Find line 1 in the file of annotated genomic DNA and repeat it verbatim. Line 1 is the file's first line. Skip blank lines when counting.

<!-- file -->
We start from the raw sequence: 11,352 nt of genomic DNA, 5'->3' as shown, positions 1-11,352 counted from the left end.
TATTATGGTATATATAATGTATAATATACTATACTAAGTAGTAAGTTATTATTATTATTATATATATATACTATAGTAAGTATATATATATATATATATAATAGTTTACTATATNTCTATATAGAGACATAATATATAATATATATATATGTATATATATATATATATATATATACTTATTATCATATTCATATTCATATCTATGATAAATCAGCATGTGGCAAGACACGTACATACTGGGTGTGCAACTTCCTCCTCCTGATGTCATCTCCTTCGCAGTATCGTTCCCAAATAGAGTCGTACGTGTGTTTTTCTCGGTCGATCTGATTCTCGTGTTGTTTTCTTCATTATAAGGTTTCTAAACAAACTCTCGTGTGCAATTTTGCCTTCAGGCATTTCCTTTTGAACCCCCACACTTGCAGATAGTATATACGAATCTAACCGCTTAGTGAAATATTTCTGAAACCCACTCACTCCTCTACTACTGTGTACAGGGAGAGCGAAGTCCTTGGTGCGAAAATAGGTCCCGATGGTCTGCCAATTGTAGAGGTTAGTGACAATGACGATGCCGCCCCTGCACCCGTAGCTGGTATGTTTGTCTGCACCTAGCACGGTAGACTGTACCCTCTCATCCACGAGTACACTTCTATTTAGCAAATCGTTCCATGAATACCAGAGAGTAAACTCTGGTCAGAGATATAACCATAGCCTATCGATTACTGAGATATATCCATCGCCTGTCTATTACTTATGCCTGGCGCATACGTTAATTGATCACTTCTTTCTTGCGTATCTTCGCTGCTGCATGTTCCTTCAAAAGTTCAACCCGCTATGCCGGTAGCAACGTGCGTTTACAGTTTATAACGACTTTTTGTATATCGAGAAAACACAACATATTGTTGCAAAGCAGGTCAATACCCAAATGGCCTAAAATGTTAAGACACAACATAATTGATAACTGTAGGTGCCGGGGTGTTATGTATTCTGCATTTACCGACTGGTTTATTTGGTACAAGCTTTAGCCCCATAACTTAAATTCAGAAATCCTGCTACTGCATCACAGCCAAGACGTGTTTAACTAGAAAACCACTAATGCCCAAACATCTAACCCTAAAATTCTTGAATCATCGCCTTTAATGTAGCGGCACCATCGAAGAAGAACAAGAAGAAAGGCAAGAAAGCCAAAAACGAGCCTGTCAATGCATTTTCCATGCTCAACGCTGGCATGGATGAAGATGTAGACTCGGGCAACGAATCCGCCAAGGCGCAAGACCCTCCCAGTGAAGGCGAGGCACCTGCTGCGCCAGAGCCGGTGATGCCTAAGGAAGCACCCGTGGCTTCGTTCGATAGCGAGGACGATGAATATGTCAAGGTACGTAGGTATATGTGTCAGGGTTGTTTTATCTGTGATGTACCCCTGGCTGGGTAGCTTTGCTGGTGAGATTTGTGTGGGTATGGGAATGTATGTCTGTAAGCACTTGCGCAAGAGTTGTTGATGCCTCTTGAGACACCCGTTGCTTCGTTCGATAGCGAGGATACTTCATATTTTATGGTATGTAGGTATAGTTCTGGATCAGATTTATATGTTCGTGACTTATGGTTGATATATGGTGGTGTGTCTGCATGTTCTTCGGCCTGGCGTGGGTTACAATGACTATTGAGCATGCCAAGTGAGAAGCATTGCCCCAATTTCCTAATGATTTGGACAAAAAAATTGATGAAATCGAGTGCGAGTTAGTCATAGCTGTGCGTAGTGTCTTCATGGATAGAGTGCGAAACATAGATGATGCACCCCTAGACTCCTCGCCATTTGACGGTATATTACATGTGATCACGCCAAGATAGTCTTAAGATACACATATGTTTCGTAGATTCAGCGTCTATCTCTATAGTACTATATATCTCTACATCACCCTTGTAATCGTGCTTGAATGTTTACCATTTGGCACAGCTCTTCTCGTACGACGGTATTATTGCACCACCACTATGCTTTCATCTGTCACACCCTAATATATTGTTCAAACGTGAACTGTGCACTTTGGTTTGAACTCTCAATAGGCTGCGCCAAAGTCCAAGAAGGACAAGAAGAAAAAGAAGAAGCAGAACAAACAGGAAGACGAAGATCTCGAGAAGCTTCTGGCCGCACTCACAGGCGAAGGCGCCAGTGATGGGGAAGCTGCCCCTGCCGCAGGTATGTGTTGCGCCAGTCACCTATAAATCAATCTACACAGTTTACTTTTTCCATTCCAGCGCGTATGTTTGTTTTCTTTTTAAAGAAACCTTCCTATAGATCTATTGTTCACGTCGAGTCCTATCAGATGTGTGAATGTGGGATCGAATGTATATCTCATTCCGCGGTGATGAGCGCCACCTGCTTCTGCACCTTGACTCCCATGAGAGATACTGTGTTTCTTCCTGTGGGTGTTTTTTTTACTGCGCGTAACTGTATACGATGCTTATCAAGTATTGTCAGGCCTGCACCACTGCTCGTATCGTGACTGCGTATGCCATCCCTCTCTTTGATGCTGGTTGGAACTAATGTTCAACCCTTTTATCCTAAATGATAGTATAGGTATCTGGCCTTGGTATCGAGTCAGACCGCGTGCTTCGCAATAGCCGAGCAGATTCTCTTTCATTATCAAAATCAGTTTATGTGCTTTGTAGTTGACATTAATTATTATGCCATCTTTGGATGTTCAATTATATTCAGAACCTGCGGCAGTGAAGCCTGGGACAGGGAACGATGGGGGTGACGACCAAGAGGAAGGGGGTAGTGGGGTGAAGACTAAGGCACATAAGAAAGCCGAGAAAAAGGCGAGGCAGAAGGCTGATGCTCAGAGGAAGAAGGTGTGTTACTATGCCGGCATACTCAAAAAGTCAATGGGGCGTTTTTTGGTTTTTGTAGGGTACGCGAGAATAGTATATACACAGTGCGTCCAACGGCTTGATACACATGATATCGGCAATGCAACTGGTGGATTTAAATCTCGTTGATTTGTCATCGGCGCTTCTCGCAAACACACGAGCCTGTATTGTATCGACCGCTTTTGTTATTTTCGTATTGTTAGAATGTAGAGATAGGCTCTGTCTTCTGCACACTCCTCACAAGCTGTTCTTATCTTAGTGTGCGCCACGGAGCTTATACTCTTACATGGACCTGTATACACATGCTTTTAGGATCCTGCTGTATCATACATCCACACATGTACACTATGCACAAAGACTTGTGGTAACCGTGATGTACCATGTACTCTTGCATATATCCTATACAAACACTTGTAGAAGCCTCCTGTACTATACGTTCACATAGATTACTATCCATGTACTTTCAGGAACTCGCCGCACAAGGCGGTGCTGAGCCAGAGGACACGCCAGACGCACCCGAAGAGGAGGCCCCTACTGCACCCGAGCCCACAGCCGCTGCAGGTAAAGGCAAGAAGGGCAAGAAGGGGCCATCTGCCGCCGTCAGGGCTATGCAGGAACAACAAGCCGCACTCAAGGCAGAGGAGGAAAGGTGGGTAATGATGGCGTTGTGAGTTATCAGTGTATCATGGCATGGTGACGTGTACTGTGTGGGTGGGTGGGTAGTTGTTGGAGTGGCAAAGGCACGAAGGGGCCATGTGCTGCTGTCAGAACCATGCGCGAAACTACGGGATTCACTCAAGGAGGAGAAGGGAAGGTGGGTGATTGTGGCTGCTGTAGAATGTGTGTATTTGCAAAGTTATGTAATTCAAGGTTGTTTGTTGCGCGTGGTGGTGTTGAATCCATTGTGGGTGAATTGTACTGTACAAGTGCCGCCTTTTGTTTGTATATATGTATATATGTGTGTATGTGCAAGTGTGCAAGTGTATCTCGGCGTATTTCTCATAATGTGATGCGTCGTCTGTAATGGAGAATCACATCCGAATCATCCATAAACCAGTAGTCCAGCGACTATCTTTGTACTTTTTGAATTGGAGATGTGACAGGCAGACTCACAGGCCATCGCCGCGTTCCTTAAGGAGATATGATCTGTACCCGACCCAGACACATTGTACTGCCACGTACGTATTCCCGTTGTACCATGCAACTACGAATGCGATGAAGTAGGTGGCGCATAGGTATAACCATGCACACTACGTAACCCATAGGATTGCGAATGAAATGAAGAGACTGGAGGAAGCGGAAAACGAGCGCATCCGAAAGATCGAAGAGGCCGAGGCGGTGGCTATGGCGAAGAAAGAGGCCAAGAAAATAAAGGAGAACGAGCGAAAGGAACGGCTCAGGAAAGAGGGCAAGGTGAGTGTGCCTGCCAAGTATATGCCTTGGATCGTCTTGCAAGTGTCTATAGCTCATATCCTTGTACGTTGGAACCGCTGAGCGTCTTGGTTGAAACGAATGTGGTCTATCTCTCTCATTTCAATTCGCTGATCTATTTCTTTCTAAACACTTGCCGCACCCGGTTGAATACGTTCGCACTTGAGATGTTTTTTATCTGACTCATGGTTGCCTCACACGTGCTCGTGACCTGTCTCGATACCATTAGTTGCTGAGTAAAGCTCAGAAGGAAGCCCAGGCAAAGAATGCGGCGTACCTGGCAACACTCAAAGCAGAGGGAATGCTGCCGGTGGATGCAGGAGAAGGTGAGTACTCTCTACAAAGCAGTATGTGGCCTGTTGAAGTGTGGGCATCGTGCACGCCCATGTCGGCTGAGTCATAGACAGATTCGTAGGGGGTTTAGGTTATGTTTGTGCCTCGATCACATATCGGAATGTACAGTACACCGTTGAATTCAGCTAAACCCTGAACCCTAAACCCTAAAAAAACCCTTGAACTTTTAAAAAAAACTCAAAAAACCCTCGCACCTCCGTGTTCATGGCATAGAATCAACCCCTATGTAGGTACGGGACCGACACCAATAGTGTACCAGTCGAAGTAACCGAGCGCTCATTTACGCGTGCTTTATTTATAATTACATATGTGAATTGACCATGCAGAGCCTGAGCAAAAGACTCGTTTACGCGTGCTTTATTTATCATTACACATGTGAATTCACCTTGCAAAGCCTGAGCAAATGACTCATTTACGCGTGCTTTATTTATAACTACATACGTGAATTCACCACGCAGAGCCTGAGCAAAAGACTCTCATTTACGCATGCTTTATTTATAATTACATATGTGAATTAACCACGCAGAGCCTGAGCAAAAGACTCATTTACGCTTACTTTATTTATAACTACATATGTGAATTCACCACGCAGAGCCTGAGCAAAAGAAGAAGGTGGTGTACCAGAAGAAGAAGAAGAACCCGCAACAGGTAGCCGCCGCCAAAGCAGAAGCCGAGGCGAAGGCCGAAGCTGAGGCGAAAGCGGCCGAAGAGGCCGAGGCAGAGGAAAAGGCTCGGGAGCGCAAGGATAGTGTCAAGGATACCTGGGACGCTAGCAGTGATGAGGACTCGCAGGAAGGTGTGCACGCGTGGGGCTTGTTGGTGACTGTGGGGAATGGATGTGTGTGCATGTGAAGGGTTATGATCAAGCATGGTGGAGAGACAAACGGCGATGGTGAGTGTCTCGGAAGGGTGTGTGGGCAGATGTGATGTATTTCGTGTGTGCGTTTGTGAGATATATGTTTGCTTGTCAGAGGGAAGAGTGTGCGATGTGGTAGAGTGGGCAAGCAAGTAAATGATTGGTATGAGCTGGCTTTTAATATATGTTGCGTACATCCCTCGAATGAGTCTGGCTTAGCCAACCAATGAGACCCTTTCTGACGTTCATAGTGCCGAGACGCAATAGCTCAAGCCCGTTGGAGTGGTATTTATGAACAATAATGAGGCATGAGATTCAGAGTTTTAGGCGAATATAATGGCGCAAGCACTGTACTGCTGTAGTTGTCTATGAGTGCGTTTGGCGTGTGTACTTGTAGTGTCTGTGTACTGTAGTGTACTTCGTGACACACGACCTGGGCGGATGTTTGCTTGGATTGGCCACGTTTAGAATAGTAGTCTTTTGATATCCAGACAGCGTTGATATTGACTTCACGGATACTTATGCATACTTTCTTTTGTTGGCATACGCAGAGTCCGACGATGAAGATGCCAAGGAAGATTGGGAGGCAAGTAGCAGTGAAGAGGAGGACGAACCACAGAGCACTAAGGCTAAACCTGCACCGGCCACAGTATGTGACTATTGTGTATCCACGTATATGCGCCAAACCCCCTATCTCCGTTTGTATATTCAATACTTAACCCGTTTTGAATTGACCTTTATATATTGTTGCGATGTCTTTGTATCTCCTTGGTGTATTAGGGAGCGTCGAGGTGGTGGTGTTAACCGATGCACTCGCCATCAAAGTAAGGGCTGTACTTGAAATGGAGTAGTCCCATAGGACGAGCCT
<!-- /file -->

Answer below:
We start from the raw sequence: 11,352 nt of genomic DNA, 5'->3' as shown, positions 1-11,352 counted from the left end.